The people who occupied Inveraray Jail in the mid 19th century, the Governors, warders, matrons and prisoners, are all brought back to life today by costumed characters who roam this historic centre. Basing their characters on factual prisoner records retained by the courthouse after its closure in 1889, the Jail is run by a team of managers, museum guides and actors who are all passionate about keeping the County Prison story alive.
Andrew Boyd, one of the jails longest serving warders, is played today by staff member Rob Irons. Visitors can identify him by his uniform which is, and was, an all black button neck tunic and peaked cap. Rob, a former present day prison officer, likes to regularly lock up inmates (visitors)! After all, it is his job. The warder assisted the Governor who was in total charge of the prison. Boyd’s employment at the jail began in 1880. He lived just over the wall behind the prison in one of the cottages but he was only allowed to go home for just two hours every evening. The warder was expected to sleep in the prison every night and work long hours for very little pay. Today, visitors can have good nosy round his room.
The Jail had a matron, usually the Governor’s wife, whose duty it was to be responsible for the female prisoners. A typical day in the life of the matron is performed by actors at the jail. Her day-to-day routine involved the general up keep of the female prison block (known as the Old Prison) and, along with her husband, she was expected to teach the prisoners how to read and write.
Some Naughty Argyll Ladies
Some prisoner stories are too terrifying to bring back to life, so the characters at Inveraray Jail focus more on the light-hearted, comical stories. In particular, there were some very naughty ladies in Argyll during the 1800s! Take 38 year old thief Helen Mackintosh from Campbeltown. After stealing eight stockings, a petticoat and a series of clothing originally left outside to dry, Helen’s footprints in the snow were traced back to her home.
She refused to walk after she was arrested so they had to wheel her to the courthouse in a wheelbarrow! Helen was jailed for three months whilst waiting to be transported to Australia. Meanwhile, re-offender Elizabeth Henderson, portrayed by Sam Potts, regularly features in today’s prison. Elizabeth stole silverware from the Dunoon Hotel where she worked and sold it for alcohol (gin was her favourite!).
Museum Guide and actor Hanna Nixon explains her role at the jail: “Many times I play the role of female prisoner Eliza Thorpe from London who, according to our records, served a two month sentence in the jail in the late 1800s. Eliza was locked up in the Old Prison which, at that time, was where all female prisoners were held. Whilst on holiday in Oban, Eliza was accused of stealing from a hotel. However, it is thought that the man she was with, who seems to have been a very bad influence, was the actual guilty party.”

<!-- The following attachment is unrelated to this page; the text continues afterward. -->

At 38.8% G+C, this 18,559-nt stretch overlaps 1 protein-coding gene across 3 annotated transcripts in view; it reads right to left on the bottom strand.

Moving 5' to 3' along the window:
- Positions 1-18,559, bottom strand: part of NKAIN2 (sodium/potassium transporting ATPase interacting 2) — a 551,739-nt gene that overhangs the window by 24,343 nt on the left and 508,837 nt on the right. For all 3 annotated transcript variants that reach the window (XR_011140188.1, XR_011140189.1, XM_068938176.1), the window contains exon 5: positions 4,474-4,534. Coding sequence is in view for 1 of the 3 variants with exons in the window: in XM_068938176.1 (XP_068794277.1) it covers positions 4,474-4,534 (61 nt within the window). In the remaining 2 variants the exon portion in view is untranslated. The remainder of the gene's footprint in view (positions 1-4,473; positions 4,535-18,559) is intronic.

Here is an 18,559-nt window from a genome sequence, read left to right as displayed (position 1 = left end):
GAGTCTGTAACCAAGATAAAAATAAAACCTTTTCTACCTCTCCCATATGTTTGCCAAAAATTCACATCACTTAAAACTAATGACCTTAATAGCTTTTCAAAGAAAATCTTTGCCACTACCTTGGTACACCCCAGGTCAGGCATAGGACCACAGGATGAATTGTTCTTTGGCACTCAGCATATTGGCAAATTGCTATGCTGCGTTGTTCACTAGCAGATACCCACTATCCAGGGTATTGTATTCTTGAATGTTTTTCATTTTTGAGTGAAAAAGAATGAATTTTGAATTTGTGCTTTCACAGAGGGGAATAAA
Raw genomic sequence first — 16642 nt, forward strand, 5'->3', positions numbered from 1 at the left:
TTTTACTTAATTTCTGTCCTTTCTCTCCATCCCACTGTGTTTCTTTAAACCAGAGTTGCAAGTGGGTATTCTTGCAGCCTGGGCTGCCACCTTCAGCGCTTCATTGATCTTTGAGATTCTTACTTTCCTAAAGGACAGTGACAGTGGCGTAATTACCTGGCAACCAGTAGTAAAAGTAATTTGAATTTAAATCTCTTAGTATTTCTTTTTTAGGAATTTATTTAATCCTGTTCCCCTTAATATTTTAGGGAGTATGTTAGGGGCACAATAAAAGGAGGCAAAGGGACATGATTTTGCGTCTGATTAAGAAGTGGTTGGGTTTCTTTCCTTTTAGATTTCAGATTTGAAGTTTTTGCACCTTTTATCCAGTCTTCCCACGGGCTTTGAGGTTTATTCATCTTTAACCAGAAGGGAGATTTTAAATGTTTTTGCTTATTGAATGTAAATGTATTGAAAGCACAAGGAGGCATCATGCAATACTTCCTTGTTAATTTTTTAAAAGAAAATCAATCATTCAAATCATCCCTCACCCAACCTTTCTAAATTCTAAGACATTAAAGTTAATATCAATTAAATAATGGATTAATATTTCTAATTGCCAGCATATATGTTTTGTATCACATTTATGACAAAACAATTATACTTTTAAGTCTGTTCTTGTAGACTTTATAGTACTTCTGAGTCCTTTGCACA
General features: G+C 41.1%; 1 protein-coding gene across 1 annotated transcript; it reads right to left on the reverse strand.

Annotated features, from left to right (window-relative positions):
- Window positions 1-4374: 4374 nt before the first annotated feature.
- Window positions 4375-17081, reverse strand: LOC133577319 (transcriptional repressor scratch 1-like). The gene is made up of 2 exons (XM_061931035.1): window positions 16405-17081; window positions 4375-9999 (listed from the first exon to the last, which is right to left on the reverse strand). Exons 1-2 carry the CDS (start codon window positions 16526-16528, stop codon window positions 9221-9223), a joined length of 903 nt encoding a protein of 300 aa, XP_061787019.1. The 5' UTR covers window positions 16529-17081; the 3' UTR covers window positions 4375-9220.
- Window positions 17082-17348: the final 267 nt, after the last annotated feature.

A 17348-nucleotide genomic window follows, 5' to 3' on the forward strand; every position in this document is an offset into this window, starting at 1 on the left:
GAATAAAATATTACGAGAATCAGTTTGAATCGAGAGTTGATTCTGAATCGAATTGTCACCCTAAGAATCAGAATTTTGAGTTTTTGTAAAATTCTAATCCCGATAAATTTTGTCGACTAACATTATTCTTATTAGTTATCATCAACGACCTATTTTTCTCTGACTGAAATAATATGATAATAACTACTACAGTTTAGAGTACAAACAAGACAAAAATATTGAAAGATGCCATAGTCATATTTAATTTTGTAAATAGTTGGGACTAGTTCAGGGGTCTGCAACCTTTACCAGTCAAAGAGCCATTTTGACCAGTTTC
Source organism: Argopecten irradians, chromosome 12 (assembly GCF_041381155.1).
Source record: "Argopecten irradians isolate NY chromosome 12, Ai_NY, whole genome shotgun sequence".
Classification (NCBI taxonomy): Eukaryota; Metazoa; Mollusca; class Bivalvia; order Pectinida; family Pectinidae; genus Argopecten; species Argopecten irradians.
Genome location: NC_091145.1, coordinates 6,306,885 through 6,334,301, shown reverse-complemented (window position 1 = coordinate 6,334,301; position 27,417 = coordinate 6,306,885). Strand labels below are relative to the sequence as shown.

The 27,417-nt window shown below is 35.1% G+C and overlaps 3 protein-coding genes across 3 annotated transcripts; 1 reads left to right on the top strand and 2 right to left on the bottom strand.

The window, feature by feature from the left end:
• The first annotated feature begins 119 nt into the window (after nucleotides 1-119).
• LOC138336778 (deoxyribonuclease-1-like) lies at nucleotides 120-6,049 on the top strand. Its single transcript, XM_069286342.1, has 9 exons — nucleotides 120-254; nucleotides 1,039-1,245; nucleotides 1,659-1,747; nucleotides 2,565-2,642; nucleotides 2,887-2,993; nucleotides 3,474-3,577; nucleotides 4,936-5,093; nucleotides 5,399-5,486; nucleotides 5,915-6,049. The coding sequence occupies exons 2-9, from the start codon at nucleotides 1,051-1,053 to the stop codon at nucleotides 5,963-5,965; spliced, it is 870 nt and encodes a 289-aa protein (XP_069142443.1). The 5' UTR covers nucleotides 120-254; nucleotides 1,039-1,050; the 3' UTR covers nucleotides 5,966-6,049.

She added: “What is so fascinating about Inveraray Jail is that after meeting one of the characters when exploring the prison and courthouse, visitors can go on to the exhibition and find out what happened in the end for the prisoner. It’s a great reminder that these characters actually existed once and makes the experience very real.”
Luckily, visitors won’t come across Peter Campbell in today’s prison. On Thursday 11th January, 1844, according to a report at the time in the Glasgow Herald, Campbell assaulted his aunt and his mother. Using a razor blade, the schoolmaster from Craignish, almost ‘severed the head of his aunt’ and ‘severely cut his mother about the face, neck and arms’ leaving her in a ‘dangerously ill’ state. Campbell was judged ‘insane’ and received a life sentence on 19th April. After spending three years in Inveraray Jail, Campbell was finally moved in March 1847 to the new criminal lunatics section of the General Prison in Perth.
Thousands of male prisoners were tried and locked up at the jail, serving sentences for a range of crimes including assault, theft and murder. Male prisoners occupied the twelve cells in the New Prison when the completed building was opened in 1848.
Many children, some as young as seven years old, served sentences at Inveraray Jail. Juvenile crimes were normally for very minor offences. 13 year old Hector MacNeil from Lochgilphead got 30 days for stealing a turnip whist 11 year old James Muckle was sentenced to eight days for stealing apples. For children without a home, committing a petty crime was usually a purposeful way to get a warm bed, food and clothing. However, in 1852, ‘whipping’, for boys only, was introduced as a punishment and an alternative to sending juvenile offenders to prison. Many children were often sent to reformatory school at the end of their prison sentence.
The Haunted Cells
Though the jail was closed down in 1889, there is a chance that many of its occupants never left. Unexplained sightings and unusual activity recorded by visitors, staff and paranormal investigators suggest that Inveraray Jail is in fact haunted. With its dark history and a haunting reputation, the jail was recently an obvious venue for TV programme Most Haunted in 2009. Overnight Ghost Hunting events open to the public take place throughout the year at the jail.
Mark Turner, Paranormal Investigator at Ghost Events said: “We have carried out investigations for several years now at Inveraray Jail. We are starting to notice several patterns in our findings particularly with the noises and sounds we have recorded. The jail certainly has a high level of paranormal activity in comparison with many other sites we have visited around Scotland. This nation is blessed with such rich history so it’s the ideal place to search old buildings and historic landmarks for evidence of the afterlife amid the countless reports of paranormal activity.”
Back to www.inverarayjail.co.uk